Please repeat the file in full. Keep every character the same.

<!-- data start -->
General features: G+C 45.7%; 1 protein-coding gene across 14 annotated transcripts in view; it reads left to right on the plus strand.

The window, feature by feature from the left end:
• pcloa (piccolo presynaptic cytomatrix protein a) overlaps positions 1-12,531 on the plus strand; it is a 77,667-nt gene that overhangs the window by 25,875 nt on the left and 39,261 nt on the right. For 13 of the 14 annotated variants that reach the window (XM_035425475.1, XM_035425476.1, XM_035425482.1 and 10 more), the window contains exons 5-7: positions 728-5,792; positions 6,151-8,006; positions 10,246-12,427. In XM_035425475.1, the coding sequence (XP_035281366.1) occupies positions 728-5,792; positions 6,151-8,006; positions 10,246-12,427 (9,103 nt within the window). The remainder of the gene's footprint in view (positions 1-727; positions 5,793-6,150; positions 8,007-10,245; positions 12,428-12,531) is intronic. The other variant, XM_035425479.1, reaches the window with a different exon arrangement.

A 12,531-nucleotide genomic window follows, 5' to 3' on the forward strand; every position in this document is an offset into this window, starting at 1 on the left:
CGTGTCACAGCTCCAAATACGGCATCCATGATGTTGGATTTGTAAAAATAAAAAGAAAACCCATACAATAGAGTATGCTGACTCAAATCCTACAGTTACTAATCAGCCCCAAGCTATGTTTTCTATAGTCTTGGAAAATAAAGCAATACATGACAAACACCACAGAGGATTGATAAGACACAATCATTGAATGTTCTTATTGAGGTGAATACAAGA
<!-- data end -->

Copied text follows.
General features: G+C 45.7%; 1 protein-coding gene across 14 annotated transcripts in view; it reads left to right on the plus strand.

The window, feature by feature from the left end:
• pcloa (piccolo presynaptic cytomatrix protein a) overlaps positions 1-12,531 on the plus strand; it is a 77,667-nt gene that overhangs the window by 25,875 nt on the left and 39,261 nt on the right. For 13 of the 14 annotated variants that reach the window (XM_035425475.1, XM_035425476.1, XM_035425482.1 and 10 more), the window contains exons 5-7: positions 728-5,792; positions 6,151-8,006; positions 10,246-12,427. In XM_035425475.1, the coding sequence (XP_035281366.1) occupies positions 728-5,792; positions 6,151-8,006; positions 10,246-12,427 (9,103 nt within the window). The remainder of the gene's footprint in view (positions 1-727; positions 5,793-6,150; positions 8,007-10,245; positions 12,428-12,531) is intronic. The other variant, XM_035425479.1, reaches the window with a different exon arrangement.

A 12,531-nucleotide genomic window follows, 5' to 3' on the forward strand; every position in this document is an offset into this window, starting at 1 on the left:
CGTGTCACAGCTCCAAATACGGCATCCATGATGTTGGATTTGTAAAAATAAAAAGAAAACCCATACAATAGAGTATGCTGACTCAAATCCTACAGTTACTAATCAGCCCCAAGCTATGTTTTCTATAGTCTTGGAAAATAAAGCAATACATGACAAACACCACAGAGGATTGATAAGACACAATCATTGAATGTTCTTATTGAGGTGAATACAAGA